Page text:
Denis Bakhvalov

MacroFusion in Intel CPUs.

Categories: microarchitecture

23 Feb 2018


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In my previous post I wrote about MicroFusion which is the thing that happens when multiple uops from the same assembly instruction are fused into one. Another interesting feature of Intel Architecture (IA) that was introduced in Core2 and Nehalem architectures is MacroFusion. It names the situation when uops from different assembly instruction fuse together into one uops.

Description of it can be found in microarchitecture manual by Agner Fog:

The decoders will fuse arithmetic or logic instruction with a subsequent conditional jump instruction into a single compute-and-branch µop in certain cases. The compute-and-branch µop is not split in two at the execution units but executed as a single µop by the branch unit. This means that macro-op fusion saves bandwidth in all stages of the pipeline from decoding to retirement.


dec rdi
jnz .loop

There is not much useful work done inside this assembly, but it it the easiest example of MacroFusion. We just decrement rdi on each iteration and when it reaches 0, just exit the loop and return.

As before I did my experiments on Ivy Bridge processor using uarch-bench tool:

dec + jnz           1.02     2.00                   1.00                        1.00

The counters I mentioned above:

  • UOPS_RETIRED.RETIRE_SLOTS - Counts the number of retirement slots used each cycle. (fused domain)
  • UOPS_RETIRED.ALL - Counts the number of micro-ops retired. (unfused domain)

You can find more detailed description of them in my MicroFusion post.

As we can see that the number of instructions retired at each cycle is 2. But they are fused in the decoders into one uop, which is executed as fused. We can state this because number of uops retired is the same in fused and unfused domains.


There is number of limitations which varies across different architectures. For example, if you put nop in between it will break MacroFusion:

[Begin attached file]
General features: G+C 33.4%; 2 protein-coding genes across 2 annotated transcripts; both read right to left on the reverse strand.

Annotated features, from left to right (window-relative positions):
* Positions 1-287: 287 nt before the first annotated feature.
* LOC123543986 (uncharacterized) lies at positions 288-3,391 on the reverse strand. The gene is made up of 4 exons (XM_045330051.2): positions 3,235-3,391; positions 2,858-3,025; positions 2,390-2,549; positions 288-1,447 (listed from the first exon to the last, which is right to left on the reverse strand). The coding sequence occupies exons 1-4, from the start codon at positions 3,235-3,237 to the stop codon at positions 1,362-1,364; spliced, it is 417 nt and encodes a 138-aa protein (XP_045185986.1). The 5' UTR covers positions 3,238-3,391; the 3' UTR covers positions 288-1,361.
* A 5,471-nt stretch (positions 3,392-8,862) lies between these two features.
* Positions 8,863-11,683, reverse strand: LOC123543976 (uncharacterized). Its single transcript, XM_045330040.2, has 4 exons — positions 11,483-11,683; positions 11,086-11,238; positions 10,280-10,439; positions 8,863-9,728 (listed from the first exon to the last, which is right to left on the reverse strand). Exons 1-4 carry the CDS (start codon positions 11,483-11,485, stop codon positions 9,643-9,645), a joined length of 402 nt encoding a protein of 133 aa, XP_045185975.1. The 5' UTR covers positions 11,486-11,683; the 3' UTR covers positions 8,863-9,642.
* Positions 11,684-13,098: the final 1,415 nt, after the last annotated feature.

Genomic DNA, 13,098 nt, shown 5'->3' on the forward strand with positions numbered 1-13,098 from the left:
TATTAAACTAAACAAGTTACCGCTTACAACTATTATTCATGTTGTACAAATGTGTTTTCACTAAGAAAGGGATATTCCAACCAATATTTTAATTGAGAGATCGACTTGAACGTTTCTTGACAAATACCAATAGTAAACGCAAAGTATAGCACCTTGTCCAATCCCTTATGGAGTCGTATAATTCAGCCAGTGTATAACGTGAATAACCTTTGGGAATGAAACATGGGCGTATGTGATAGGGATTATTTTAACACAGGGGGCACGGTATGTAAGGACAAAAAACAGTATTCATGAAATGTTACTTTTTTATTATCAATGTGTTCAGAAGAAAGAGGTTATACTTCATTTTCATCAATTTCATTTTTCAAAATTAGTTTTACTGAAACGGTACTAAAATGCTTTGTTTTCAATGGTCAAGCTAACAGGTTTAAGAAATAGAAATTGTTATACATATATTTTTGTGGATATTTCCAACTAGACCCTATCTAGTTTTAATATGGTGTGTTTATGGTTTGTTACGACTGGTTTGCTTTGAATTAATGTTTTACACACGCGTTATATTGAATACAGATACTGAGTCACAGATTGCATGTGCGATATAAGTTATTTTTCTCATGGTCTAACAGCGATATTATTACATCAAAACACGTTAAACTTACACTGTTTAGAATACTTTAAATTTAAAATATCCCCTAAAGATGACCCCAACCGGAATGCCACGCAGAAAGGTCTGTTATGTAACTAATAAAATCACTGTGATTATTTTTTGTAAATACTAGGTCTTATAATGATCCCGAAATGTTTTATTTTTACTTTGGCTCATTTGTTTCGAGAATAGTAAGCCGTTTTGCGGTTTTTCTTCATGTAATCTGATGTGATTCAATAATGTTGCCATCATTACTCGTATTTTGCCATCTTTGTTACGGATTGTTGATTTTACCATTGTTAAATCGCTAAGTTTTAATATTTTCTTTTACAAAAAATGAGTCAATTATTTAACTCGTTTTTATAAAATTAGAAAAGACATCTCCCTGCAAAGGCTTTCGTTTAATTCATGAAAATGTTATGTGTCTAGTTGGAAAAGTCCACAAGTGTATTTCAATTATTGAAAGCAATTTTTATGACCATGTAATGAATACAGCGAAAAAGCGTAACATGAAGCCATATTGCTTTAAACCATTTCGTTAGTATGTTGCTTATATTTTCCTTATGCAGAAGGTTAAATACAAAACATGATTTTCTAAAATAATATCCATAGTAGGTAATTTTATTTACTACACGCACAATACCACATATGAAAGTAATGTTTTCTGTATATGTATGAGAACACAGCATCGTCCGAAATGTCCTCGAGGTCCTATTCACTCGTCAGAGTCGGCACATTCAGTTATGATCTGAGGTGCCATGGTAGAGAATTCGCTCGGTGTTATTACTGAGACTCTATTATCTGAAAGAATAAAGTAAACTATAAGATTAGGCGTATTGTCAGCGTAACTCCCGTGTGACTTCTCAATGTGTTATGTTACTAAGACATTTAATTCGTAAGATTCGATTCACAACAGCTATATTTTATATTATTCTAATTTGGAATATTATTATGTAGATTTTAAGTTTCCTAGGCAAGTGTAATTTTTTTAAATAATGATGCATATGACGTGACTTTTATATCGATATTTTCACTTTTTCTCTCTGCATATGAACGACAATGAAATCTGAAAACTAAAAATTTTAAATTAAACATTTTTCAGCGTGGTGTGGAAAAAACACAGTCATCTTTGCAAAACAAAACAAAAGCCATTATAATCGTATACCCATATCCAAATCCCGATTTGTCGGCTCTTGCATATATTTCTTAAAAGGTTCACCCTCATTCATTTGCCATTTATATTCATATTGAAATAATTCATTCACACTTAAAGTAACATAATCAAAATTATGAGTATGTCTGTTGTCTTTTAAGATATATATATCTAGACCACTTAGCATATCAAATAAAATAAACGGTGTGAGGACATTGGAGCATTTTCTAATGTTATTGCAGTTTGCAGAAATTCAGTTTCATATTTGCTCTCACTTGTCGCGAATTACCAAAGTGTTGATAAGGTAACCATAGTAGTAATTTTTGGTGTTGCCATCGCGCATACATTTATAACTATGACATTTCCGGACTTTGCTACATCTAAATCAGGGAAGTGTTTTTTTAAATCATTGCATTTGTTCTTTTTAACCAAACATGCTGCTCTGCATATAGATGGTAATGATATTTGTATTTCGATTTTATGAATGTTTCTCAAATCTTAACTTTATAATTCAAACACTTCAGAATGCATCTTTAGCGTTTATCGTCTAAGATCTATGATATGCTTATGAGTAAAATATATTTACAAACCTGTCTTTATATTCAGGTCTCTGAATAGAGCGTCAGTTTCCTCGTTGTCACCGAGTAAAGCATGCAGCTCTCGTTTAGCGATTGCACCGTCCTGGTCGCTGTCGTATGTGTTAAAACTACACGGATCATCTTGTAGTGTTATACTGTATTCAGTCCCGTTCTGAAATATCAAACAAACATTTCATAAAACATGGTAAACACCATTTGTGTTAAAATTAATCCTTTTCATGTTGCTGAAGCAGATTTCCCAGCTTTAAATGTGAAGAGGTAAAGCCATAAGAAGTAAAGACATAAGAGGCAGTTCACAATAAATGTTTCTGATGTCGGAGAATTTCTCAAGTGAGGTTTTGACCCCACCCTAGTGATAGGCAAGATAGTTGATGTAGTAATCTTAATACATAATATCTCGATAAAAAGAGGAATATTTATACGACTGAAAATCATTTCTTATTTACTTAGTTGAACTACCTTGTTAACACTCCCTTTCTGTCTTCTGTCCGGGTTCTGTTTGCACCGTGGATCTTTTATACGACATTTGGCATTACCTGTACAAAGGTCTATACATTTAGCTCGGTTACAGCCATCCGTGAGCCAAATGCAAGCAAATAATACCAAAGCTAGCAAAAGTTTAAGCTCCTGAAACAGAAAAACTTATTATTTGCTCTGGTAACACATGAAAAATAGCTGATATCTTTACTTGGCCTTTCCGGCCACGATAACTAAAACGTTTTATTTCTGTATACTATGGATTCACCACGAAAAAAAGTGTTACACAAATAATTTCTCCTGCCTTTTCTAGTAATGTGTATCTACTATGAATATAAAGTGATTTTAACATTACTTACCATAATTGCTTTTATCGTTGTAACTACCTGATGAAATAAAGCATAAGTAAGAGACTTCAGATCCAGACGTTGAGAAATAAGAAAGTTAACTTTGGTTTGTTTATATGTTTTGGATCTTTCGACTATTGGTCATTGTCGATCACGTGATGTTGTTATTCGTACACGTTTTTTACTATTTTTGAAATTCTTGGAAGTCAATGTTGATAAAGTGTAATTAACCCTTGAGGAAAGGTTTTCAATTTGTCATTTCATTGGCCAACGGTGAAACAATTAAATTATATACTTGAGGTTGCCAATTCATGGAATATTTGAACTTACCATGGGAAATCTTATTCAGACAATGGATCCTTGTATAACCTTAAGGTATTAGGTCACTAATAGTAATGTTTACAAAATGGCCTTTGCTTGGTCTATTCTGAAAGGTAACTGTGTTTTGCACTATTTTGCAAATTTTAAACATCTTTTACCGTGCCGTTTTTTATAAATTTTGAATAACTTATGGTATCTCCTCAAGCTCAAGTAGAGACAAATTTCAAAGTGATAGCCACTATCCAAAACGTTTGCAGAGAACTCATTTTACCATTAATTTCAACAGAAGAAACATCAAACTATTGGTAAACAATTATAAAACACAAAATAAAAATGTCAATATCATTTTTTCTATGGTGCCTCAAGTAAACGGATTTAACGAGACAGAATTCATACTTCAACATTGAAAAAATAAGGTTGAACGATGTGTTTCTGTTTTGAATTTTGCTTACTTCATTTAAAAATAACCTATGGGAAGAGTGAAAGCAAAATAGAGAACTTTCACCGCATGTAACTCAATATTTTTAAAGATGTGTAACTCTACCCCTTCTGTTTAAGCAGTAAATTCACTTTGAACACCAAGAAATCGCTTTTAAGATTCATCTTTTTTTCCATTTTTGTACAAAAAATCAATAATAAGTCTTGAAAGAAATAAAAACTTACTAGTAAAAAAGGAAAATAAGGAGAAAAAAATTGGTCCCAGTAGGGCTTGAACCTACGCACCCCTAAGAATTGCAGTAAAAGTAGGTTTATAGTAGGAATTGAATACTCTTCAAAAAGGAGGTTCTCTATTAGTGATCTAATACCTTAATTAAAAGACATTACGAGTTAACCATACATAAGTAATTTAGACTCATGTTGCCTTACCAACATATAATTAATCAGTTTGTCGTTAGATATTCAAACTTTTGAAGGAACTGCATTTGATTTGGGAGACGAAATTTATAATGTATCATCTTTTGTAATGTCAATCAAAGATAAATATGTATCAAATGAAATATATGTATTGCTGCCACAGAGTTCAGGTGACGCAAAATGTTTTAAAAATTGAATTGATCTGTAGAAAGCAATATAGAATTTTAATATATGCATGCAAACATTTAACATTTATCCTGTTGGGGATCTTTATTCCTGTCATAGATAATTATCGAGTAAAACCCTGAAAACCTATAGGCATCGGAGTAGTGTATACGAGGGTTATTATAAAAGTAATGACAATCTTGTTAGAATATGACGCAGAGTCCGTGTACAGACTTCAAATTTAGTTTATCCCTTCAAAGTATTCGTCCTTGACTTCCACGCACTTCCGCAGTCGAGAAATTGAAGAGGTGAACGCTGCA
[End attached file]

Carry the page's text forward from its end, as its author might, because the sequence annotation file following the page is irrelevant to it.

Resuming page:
dec rdi
jnz .loop


dec + nop + jnz     1.02     3.00                   3.00                        3.00

Here we can see that no MacroFusion happens in this case. This limitation is valid even for Skylake architecture. I will quote Agner here:

The programmer should keep fuseable arithmetic instructions together with a subsequent conditional jump rather than scheduling other instructions in-between.

I will not mention other limitations, it’s best to read about them in microarchitecture manual (just search for MacroFusion).

Micro + Macro Fusion.

It is possible to have micro-op and macro-op fusion at the same time:

add rsi, 4
cmp DWORD [rsi], edi
jnz .loop

This code is searching for a value edi in an array that is indexed by rsi. I’m calling this assembly function like that:

int a[1024];
for (int i = 0; i < 1024; ++i)
  a[i] = i;
// according to x86 calling conventions first two arguments 
// will land in rdi and rsi respectively.
benchmark_func(1024, a);

In this example cmp instruction effectively does a load and compare operations, but due to Microfusion those uops are fused into one. Moreover, this uop is macro-fused with jnz instruction.

micro + macro       1.10     3.00                   2.00                        3.00

Here we can see that we have 2 uop in fused domain: inc and micro-macro-fused. But later this micro-macro-fused uop was split at the execution unit, resulting in total 3 uops in unfused domain.

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